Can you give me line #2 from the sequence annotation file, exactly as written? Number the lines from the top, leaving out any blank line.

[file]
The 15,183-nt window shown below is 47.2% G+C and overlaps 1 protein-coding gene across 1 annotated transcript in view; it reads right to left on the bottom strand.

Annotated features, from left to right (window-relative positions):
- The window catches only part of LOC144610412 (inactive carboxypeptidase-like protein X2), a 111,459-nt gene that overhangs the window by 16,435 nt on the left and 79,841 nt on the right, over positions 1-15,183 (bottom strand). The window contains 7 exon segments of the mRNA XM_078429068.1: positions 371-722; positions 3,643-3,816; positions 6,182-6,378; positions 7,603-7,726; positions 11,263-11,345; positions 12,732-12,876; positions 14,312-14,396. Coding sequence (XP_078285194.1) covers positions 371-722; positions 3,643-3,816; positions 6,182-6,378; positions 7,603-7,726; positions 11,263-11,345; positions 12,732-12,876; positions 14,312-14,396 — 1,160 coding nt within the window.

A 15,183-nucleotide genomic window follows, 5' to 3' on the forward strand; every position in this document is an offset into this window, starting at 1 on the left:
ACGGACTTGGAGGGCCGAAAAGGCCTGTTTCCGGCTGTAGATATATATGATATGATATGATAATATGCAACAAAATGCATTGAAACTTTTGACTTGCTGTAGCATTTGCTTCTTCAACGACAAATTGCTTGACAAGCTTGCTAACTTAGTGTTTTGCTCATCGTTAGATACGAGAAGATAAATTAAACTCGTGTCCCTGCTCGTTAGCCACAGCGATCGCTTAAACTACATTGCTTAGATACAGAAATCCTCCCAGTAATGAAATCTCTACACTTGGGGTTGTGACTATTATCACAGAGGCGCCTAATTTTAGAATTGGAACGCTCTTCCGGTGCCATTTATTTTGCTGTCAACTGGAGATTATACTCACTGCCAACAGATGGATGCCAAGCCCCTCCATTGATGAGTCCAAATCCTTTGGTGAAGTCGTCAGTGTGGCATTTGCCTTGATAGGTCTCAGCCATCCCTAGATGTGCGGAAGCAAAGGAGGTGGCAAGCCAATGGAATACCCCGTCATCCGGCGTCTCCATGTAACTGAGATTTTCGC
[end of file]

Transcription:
Annotated features, from left to right (window-relative positions):